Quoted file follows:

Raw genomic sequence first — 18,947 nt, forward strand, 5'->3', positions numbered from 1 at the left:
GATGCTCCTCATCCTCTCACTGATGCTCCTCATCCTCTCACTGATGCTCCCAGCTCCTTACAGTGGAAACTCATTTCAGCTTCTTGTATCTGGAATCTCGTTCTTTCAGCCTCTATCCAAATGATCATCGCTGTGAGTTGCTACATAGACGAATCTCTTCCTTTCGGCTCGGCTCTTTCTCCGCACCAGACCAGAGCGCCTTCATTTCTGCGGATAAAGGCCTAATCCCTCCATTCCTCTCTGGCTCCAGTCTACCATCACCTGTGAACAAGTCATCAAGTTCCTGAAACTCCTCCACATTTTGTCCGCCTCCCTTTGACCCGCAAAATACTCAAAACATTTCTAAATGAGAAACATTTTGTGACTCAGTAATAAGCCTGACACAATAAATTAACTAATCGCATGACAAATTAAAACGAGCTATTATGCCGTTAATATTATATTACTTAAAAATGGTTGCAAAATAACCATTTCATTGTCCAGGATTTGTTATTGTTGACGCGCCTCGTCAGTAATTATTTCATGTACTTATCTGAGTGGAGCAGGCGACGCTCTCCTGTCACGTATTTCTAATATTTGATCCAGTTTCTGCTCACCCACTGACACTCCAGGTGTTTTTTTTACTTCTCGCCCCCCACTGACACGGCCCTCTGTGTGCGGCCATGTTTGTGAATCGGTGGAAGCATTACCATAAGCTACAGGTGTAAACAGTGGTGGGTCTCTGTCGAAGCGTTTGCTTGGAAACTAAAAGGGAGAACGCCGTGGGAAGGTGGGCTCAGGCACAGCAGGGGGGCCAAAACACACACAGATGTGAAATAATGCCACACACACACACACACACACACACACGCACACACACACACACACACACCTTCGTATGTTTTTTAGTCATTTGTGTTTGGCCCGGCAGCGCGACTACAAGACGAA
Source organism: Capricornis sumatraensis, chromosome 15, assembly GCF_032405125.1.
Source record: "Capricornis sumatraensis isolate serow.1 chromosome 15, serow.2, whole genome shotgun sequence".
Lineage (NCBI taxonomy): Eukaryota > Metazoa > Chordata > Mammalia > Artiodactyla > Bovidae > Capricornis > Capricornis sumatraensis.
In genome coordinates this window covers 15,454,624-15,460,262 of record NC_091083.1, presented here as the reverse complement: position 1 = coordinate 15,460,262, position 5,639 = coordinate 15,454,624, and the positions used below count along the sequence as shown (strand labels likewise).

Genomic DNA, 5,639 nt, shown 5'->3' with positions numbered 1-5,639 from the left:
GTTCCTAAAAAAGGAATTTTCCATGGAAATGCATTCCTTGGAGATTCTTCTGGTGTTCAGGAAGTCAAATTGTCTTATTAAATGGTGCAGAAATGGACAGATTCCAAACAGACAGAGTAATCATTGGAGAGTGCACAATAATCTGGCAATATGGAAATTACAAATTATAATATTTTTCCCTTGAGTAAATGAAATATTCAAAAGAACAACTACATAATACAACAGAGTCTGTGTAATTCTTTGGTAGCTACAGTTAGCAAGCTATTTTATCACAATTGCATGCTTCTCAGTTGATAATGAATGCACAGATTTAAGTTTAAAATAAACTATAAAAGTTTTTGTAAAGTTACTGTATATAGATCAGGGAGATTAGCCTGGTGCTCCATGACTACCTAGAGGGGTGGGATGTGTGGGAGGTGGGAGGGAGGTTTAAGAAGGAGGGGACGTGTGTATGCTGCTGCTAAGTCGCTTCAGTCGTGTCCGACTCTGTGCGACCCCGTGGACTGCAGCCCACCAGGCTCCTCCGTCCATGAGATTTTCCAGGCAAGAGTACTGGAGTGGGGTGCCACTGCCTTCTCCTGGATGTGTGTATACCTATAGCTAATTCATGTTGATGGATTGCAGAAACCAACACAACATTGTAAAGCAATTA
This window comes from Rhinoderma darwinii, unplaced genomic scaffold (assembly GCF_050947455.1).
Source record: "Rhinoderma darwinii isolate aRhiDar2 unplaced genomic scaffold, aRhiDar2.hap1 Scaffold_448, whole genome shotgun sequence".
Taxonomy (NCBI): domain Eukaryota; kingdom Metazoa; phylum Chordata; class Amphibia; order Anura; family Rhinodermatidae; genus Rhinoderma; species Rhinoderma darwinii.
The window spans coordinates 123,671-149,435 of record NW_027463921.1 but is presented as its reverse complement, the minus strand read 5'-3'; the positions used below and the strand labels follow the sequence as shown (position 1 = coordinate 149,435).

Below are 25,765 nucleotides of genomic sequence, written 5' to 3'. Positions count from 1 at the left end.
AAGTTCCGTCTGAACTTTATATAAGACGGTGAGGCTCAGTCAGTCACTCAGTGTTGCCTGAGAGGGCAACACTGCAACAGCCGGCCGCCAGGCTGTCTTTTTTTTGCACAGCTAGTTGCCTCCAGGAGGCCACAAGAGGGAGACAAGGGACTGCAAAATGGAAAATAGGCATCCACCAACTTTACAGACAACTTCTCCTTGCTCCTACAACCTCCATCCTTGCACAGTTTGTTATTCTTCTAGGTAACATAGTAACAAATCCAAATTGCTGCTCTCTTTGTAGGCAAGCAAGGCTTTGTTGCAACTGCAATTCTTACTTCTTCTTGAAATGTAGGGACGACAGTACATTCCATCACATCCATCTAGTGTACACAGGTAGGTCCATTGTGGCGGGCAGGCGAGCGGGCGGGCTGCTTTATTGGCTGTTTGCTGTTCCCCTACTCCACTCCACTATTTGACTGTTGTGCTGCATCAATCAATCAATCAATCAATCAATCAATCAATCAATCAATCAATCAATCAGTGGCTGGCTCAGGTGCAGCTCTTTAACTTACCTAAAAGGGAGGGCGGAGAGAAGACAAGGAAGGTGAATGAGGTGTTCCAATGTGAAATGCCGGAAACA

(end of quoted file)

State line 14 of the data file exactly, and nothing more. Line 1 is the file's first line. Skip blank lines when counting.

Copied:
AAGTTCCGTCTGAACTTTATATAAGACGGTGAGGCTCAGTCAGTCACTCAGTGTTGCCTGAGAGGGCAACACTGCAACAGCCGGCCGCCAGGCTGTCTTTTTTTTGCACAGCTAGTTGCCTCCAGGAGGCCACAAGAGGGAGACAAGGGACTGCAAAATGGAAAATAGGCATCCACCAACTTTACAGACAACTTCTCCTTGCTCCTACAACCTCCATCCTTGCACAGTTTGTTATTCTTCTAGGTAACATAGTAACAAATCCAAATTGCTGCTCTCTTTGTAGGCAAGCAAGGCTTTGTTGCAACTGCAATTCTTACTTCTTCTTGAAATGTAGGGACGACAGTACATTCCATCACATCCATCTAGTGTACACAGGTAGGTCCATTGTGGCGGGCAGGCGAGCGGGCGGGCTGCTTTATTGGCTGTTTGCTGTTCCCCTACTCCACTCCACTATTTGACTGTTGTGCTGCATCAATCAATCAATCAATCAATCAATCAATCAATCAATCAATCAATCAATCAGTGGCTGGCTCAGGTGCAGCTCTTTAACTTACCTAAAAGGGAGGGCGGAGAGAAGACAAGGAAGGTGAATGAGGTGTTCCAATGTGAAATGCCGGAAACA